Energy managers at Luke spread energy awareness

Christine Archie, 56th Civil Engineering Squadron energy manager, demonstrates how much effort is required to power a light bulb at Luke Air Force Base, Ariz. Oct. 13, 2017. The power generating mechanism differentiated the amount of energy needed to power each light bulb separately as part of efforts to raise awareness during National Energy Awareness Month.

Christine Archie, 56th Civil Engineering Squadron energy manager, demonstrates how much effort is required to power a light bulb at Luke Air Force Base, Ariz. Oct. 13, 2017. The power generating mechanism differentiated the amount of energy needed to power each light bulb separately as part of efforts to raise awareness during National Energy Awareness Month.

Master Sgt. Benjamin Boedecker, 56th Civil Engineering Squadron utilities manager, gives energy saving information to a Thunderbolt at Luke Air Force Base, Ariz. Oct. 13, 2017. The booth provided Thunderbolts information on energy efficiency during National Energy Awareness Month

Master Sgt. Benjamin Boedecker, 56th Civil Engineering Squadron utilities manager, gives energy saving information to a Thunderbolt at Luke Air Force Base, Ariz. Oct. 13, 2017. The booth provided Thunderbolts information on energy efficiency during National Energy Awareness Month

LUKE AIR FORCE BASE, Ariz. -- Last year, Luke decreased its energy consumption throughout the year by practicing smarter energy choices and finding more efficient power sources.

This year, Luke continued its energy conservation efforts by putting an Energy Awareness booth inside of the Base Exchange Oct. 2 and again Oct. 13 to educate Thunderbolts on energy efficiency during National Energy Awareness Month.

“One of the biggest challenges in reducing our energy footprint is understanding what kind of impact our use, or misuse, of energy has on the mission and our personal lives,” said Master Sgt. Benjamin Boedecker, 56th Civil Engineering Squadron base utilities manager. “By laying out the facts in a relatable way, we hope to ultimately change a person’s habits when it comes to making good energy choices such as turning off office equipment at the end of the day or by letting in more sunlight.”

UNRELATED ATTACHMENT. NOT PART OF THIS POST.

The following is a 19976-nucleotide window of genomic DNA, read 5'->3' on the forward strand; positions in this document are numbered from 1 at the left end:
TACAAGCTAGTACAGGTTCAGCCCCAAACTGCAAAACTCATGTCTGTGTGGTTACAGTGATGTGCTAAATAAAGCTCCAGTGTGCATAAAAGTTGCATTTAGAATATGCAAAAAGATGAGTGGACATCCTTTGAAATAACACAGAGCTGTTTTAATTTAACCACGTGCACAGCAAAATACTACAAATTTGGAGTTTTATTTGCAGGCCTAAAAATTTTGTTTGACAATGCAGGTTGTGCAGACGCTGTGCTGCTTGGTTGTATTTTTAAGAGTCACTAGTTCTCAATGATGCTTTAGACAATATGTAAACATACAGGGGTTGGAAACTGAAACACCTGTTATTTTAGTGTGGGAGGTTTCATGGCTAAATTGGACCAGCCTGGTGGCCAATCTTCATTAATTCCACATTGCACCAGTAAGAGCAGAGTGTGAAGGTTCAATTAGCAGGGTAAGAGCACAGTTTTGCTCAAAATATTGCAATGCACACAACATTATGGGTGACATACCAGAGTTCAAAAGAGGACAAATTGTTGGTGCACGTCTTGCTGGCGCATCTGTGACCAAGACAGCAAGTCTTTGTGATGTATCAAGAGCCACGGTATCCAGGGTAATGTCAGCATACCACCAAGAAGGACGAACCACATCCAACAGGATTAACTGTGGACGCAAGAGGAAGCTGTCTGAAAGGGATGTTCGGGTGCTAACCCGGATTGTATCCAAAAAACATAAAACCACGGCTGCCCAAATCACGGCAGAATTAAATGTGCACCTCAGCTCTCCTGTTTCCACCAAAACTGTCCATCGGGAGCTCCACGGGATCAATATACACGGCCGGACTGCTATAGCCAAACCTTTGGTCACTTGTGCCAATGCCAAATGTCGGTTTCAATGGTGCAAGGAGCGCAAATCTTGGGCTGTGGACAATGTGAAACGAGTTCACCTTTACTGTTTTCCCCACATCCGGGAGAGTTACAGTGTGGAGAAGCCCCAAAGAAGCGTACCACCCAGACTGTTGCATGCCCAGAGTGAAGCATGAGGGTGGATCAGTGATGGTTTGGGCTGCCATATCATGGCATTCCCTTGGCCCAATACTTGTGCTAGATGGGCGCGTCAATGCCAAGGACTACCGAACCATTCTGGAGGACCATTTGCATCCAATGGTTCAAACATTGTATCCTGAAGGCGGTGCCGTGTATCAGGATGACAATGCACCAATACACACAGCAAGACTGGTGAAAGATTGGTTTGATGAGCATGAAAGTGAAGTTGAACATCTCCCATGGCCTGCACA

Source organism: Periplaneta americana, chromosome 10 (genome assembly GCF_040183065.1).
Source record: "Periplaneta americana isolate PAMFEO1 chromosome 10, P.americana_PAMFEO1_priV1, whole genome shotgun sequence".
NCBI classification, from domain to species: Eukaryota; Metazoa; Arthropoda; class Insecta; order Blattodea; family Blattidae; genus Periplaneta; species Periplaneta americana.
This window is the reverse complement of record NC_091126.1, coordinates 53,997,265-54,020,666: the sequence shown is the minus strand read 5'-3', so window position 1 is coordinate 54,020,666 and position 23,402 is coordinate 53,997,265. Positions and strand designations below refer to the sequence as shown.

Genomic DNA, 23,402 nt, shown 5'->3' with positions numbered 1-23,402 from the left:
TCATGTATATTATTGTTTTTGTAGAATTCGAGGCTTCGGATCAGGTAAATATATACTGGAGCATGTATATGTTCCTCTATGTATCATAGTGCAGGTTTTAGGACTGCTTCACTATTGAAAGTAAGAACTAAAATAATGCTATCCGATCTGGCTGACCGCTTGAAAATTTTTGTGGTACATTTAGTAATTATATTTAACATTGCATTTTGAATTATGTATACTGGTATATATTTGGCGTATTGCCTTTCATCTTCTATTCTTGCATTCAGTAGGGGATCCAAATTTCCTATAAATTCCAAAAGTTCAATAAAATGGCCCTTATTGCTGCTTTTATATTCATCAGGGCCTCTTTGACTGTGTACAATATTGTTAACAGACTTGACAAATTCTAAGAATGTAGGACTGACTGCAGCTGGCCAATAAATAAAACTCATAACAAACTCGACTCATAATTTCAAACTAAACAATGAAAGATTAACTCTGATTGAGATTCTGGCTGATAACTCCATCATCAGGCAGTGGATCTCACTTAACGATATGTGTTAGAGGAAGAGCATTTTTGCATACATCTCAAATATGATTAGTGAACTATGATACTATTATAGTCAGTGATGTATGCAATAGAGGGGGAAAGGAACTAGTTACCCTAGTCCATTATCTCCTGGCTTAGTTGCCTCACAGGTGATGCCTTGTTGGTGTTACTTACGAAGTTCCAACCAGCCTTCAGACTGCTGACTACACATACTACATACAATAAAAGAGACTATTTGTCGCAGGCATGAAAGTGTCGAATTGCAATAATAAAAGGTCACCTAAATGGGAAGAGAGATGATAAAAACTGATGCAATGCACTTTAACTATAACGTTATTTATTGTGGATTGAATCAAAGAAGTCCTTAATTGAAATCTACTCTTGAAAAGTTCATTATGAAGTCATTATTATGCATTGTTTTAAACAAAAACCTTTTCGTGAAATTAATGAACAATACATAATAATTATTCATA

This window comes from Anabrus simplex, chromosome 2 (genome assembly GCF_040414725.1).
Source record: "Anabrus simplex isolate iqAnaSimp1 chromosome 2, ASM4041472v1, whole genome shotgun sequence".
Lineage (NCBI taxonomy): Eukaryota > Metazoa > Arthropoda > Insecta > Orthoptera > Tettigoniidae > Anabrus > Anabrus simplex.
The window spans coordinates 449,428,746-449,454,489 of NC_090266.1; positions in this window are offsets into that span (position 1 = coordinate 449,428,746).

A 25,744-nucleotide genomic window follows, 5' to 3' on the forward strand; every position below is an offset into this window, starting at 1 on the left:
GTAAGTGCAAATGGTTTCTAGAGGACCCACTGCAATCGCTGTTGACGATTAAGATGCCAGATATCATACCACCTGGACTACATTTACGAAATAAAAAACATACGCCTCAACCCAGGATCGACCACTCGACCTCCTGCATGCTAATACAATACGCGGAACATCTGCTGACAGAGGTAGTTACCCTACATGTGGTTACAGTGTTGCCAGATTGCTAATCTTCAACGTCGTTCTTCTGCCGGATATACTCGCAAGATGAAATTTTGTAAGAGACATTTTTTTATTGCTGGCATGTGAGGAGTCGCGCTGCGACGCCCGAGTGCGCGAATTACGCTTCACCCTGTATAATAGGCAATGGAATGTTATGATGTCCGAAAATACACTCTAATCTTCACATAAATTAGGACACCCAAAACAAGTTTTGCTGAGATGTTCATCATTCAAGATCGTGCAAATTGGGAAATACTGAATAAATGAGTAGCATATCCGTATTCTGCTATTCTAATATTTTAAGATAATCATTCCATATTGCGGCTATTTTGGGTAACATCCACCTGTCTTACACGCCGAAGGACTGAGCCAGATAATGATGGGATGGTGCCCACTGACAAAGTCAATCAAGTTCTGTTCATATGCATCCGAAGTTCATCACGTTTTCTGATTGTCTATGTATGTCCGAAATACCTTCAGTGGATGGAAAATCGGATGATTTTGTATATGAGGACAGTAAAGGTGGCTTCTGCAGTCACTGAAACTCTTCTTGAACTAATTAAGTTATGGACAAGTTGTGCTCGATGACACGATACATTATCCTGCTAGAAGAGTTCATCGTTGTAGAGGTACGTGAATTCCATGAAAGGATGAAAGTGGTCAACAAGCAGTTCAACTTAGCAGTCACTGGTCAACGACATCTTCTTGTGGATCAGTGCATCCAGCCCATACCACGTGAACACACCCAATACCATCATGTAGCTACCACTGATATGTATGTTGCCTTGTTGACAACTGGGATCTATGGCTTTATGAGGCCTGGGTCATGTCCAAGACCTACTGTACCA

In front of the entrance to the BX, the energy and utilities mangers set up an energy generating cranking device to demonstrate how much effort goes into powering three different types of light bulbs.

“When we flip on light switches we expect for the light to turn on without even knowing how much effort goes into powering them,” Boedecker said. “When put into a base wide perspective the amount of energy the machines go through to power the base greatly accumulates. By creating awareness we are able to conserve power and increasing base resiliency.”

In addition to the energy saving information going out to the public, many of the new facilities at Luke have been constructed with solar power generation to push towards exceeding the energy star standards.

“This year the base spent 88 percent of its utility costs in electricity alone,” said Christine Archie, 56th Civil Engineering Squadron energy manager. “But, 24 percent of the energy used this year came from a renewable energy source, which is above the state guideline of 10 percent, continuing the effort to make small adjustments to create an even bigger impact.”

Luke is dedicated to identifying, communicating and solving problems. Conquering the task of increasing energy efficiency seems insurmountable but awareness is a key first step to making changes.